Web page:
"The Generative Team: How chamber music coaches use love and energy to enable student musicians to collaborate effectively," a paper by Fielding alumna Dorianne Cotter-Lockard, PhD (HOD, '12), was accepted for presentation at the International Association of Management, Spirituality, and Religion Conference in Lourdes, France, May 16-May 19, 2013.
The paper is based on the dissertation study by Cotter-Lockard of the chamber music coaching process and rehearsal techniques used by the Cavani String Quartet (CSQ) at the Cleveland Institute of Music (CIM). CSQ designed a set of rehearsal techniques over a 20 year period to address team dynamics and ensemble performance within chamber music groups. A rehearsal technique is a specific practice taught by the coaches in coaching sessions and used by students during their rehearsals.
The research design included semi-structured interviews of members of the CSQ and their chamber music students, video-recordings of coaching sessions and individual post-coaching session interviews of students and coaches. The findings showed that creating an environment for learning and performance based on the concepts of loving, relating, and inspiring, is a key factor in the chamber music coaching process. Furthermore, the findings point to several elements needed to create a generative team: (a) positivity, (b) caring communication, (c) empowerment, (d) commitment, (e) shifting perspective, (f) becoming the other, (g) leaving a legacy, and (h) expressing energy and love. I discuss how these concepts align with the literature related to spirituality at work, and how they might be applied to non-musical organization settings.
Cotter-Lockard served as an executive of a Fortune 100 company for eight years, where she was a key member of the “C-level” leadership team, making divisional decisions for a billion dollar subsidiary with 9,000 employees. Under her leadership, her organization implemented a comprehensive core values, culture management and communication program that included rewards and recognition, hiring, and promotion practices based on demonstration of core values behaviors.
Cotter-Lockard has taught as an adjunct faculty member at California Lutheran University and served on several academic governance committees at Fielding Graduate University. She conducts research in the areas of team collaboration, leadership, coaching, music education, and spirituality in the workplace. She is an active member of the Academy of Management, American Psychological Association, and the Society for Phenomenology and Human Sciences. She serves as the board president of the Science of Mind Archives and Library Foundation and as a board member of the Hefferlin Foundation.
Cotter-Lockard earned a PhD and an MA in Human and Organizational Systems from Fielding Graduate University, and an MBA in Finance from New York University, Stern School of Business. She earned her bachelor of music degree at the Eastman School of Music and is certified by Deep Change Inc. as a Spiritual Intelligence coach.News Archive
Creativity in the lives of aging adults emphasizes their potentials rather than their challenges.
The National Center for Creative Aging explains: “Health and wellness can be achieved in many ways, including using creativity to work the mind and body. Research has shown that mental activity stimulated by arts activities can be especially beneficial to people with dementia and Alzheimer's disease. Cases of cognitive disabilities increase with age, so as the population lives longer more people will be diagnosed. By bringing arts programs to people with cognitive disabilities, you can create more opportunities for people with cognitive loss and their caregivers.” http://www.creativeaging.org/health-wellness (accessed December 14, 2012)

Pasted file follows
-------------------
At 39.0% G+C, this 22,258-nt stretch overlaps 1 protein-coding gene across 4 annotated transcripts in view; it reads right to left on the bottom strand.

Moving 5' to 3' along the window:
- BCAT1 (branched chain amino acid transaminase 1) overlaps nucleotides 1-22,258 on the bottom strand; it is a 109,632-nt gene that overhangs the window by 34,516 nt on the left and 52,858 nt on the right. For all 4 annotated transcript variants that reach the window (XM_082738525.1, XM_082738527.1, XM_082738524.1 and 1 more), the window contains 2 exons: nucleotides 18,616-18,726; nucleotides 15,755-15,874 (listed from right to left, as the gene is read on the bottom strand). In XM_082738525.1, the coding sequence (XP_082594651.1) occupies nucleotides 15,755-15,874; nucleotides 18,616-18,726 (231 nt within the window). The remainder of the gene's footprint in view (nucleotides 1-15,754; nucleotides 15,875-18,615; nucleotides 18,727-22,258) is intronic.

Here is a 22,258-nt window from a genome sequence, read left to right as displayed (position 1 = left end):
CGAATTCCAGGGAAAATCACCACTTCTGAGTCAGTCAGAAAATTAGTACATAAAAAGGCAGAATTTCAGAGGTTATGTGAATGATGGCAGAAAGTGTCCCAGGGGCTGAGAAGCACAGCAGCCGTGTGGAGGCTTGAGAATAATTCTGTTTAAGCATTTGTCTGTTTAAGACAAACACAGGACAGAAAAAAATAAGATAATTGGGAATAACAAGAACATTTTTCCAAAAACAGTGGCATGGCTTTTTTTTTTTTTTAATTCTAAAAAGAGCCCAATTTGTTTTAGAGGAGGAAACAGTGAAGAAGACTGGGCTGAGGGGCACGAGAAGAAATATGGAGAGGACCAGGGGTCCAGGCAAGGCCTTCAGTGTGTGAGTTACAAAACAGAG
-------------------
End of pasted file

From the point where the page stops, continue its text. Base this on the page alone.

Encouraging creativity in the lives of older adults strengthens morale, enhances physical health, and enriches relationships.
Historically, older adults have functioned as the keepers of culture in society, and are responsible for passing on the history and values of a community to the next generation. Creativity in later life wraps this gift to children, grandchildren, and society in the form of beautiful artwork. The Sixth Annual International Conference on Positive Aging, hosted by Fielding Graduate University, is a highly interactive gathering of diverse leaders and community members interested in shaping a dynamic future for older adults throughout the world. The conference features the following workshops and presentations focused on creativity and aging:
Say ‘Yes’ to Tango: A Conversation about Creative Aging by Lola Fraknoi
Save My Place: A Performance Piece on Dying by Dori Gillam
Nimble Minds, Nimble Bodies: Exploring How the Creative Arts Contribute to Lifelong Human Development, Health, and Quality of Life by Michael Patterson
The Art of Aging by Richard and Alice Matzkin
Visionaries Have Wrinkles: Serving the Generation Who Will Change the World by Karen Sands
The Courage to be Brilliant: How to Aging with Courage, Wisdom and Grace by Marta Monahan
The Sixth Annual International Conference on Positive Aging features a keynote address by Wendy Lustbader, MSW, who will speak about “The Unexpected Pleasures of Growing Older"—the title of her latest book. She has also written and spoken about kindness and how to nurture a basic positive attitude towards whatever life brings as we get older. Featured speaker Dr. Brian de Vries is a Fellow of the Gerontological Society of America, a member of the leadership council for the American Society on Aging, and co-chair of the Lesbian and Gay Aging Issues Network constituency group. Dr. de Vries will speak about his extensive work on aging experiences, including bereavement among gay, lesbian, bisexual, and transgender adults. Further highlighted speakers include one of the reigning pioneers of gerontology, James Birren, who will receive Fielding Graduate University’s Creative Longevity and Wisdom Award along with well-known spiritual leader Ram Dass, who will relay his experience in spiritual methods and practices via webinar.